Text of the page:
Why was this so difficult? I knew the answer before I even finished asking myself the question. Years of negative self-talk couldn’t be defeated so readily. The sweet and nurturing love of a man like Kendrae, were losing the battle to the power of my thoughts. My scars deeply rooted in my feelings of unworthiness. None of these questions and uncertainty plagued me when I was around Kendrae. They were too smart to know that one look into his eyes, and they stood no chance. No. They slowly surrounded me in my state of vulnerability. Launching a full-fledged attack and forcing me question how a man like Kendrae could ever be interested in a girl like me.

The physical distance seemed to insert an emotional distance in the middle of our relationship. Like a giant magnifying glass enlarging every little detail. Every emotion heightened; every silence loud. I didn’t know how to express all of this to Kendrae, and I didn’t know if I wanted to. But I did let him know how much I missed him. I missed him so much my body ached from it.

So, I typed a message that skimmed the surface of my feelings. “I miss you too, Kendrae. I miss getting to see you after finishing tennis practice. I miss studying and working on homework together. Spending our Friday night watching Breaking Bad on Netflix. I miss seeing you every day. I miss getting to hug you whenever I wanted. Basically, I just miss you, and I hate that that’s normal.” I hit send with tears in my eyes and a lump in my throat.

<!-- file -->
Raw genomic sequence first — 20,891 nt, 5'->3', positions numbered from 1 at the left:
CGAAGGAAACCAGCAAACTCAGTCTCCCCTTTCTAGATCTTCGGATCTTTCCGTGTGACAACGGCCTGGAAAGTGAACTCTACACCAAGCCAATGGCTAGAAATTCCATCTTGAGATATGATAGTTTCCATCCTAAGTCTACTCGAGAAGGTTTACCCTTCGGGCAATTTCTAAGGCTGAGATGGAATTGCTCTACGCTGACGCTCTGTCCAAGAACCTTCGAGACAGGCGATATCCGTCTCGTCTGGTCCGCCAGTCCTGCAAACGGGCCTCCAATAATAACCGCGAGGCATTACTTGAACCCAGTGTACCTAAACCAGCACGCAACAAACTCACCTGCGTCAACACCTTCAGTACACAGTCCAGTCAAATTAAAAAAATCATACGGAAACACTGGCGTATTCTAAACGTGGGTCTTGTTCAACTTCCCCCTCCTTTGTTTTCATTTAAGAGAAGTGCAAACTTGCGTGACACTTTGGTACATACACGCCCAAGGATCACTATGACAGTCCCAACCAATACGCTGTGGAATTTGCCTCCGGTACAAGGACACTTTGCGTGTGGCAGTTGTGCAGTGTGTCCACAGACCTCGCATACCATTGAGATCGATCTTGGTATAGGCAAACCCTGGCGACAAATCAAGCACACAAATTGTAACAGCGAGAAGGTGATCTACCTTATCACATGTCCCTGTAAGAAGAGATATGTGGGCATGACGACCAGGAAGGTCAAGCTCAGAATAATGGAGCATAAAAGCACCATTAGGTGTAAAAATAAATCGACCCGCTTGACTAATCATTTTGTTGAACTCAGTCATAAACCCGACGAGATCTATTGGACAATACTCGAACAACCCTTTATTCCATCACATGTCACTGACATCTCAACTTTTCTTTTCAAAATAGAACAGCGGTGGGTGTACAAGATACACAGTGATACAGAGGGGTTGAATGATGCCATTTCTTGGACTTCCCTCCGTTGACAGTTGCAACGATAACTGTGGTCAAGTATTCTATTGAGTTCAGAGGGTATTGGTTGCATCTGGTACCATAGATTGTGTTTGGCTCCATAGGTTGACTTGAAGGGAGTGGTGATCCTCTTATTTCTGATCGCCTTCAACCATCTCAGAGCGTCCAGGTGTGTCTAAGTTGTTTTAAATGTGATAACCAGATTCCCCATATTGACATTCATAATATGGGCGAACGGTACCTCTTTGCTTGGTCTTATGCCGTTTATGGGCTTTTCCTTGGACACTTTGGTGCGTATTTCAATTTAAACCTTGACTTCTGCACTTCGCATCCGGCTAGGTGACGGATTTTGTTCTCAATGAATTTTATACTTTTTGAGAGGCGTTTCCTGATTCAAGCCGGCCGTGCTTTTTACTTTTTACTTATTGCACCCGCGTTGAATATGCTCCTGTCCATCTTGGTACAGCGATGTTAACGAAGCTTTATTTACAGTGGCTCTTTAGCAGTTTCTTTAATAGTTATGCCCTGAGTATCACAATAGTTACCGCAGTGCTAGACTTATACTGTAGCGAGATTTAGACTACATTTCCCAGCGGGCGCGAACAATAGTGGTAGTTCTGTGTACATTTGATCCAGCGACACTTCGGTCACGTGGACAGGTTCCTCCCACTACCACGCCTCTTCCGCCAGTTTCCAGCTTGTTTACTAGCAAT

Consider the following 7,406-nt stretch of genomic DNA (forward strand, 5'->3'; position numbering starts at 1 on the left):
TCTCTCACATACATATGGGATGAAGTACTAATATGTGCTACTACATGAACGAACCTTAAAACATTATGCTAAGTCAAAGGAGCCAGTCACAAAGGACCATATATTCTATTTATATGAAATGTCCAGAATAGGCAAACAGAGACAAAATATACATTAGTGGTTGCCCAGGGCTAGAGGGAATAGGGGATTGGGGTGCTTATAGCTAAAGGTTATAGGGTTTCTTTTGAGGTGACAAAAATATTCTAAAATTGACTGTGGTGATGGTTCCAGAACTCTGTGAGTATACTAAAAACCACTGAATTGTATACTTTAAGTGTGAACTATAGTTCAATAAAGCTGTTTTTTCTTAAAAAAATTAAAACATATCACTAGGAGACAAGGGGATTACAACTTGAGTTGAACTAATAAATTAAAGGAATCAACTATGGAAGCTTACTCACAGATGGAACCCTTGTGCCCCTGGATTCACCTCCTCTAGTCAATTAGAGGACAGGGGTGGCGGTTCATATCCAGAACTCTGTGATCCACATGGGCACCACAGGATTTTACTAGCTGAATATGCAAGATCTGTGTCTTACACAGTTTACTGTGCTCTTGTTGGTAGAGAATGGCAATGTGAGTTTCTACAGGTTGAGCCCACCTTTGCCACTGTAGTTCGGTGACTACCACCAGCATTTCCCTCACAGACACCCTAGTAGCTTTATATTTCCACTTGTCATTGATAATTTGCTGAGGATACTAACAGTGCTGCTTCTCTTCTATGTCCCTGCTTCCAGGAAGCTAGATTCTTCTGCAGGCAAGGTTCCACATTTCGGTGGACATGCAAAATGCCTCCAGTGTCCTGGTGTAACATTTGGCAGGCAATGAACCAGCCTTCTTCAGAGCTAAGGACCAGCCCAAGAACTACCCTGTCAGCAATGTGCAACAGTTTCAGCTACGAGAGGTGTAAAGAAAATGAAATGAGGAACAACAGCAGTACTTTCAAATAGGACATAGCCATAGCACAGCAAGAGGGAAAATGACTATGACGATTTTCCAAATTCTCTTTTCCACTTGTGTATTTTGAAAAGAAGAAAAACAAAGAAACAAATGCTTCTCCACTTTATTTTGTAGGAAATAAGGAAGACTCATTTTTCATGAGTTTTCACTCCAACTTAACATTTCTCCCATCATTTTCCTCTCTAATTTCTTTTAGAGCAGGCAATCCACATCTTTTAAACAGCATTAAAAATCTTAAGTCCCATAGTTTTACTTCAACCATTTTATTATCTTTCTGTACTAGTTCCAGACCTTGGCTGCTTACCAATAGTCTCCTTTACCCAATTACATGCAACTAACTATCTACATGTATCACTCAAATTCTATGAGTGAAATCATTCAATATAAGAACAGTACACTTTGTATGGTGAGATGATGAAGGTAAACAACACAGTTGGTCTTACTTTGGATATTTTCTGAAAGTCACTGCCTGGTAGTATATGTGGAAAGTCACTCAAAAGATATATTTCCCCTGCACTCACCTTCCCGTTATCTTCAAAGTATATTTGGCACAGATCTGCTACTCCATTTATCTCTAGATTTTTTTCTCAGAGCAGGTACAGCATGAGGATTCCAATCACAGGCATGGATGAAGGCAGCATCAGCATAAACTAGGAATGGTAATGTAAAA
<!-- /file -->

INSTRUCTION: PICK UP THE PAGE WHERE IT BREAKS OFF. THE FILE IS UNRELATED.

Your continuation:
His tender text assuaged my plaguing thoughts for a moment. But just as quickly, my self-doubt and unworthiness swarmed back in to stake their claim. But this was not a battle I was going to give up fighting so easily. If I truly wanted my relationship with Kendrae to blossom, I had some gardening to do.

How quickly our normal had changed. As I laid my head on my pillow and swallowed the lump in my throat, I did the only thing I could muster up the strength to do: I prayed. Not with words. Not with a song. But with my tears. Each tear that streaked my face was a heartfelt plea for better days. For guidance through this fog. For the strength to combat my own deeply seeded insecurities. For a love that could conqueror all that lay ahead of us. I had the words love conquers allinked on the side of my body. And I desperately wanted to believe those words. But I couldn’t help but wonder: was love really enough? Could our love conquer it all?


No. 6 – Meeting the Carters

No. 6 – Meeting the Carters

The darkness of the sky was all encompassing as we cruised down the unlit highway. Old R&B jams sauntered through the speakers filling the cabin air of Kendrae’s Chevy Silverado. As smooth and cool as the air being pumped through his vents in attempt to combat the thick, summer heat.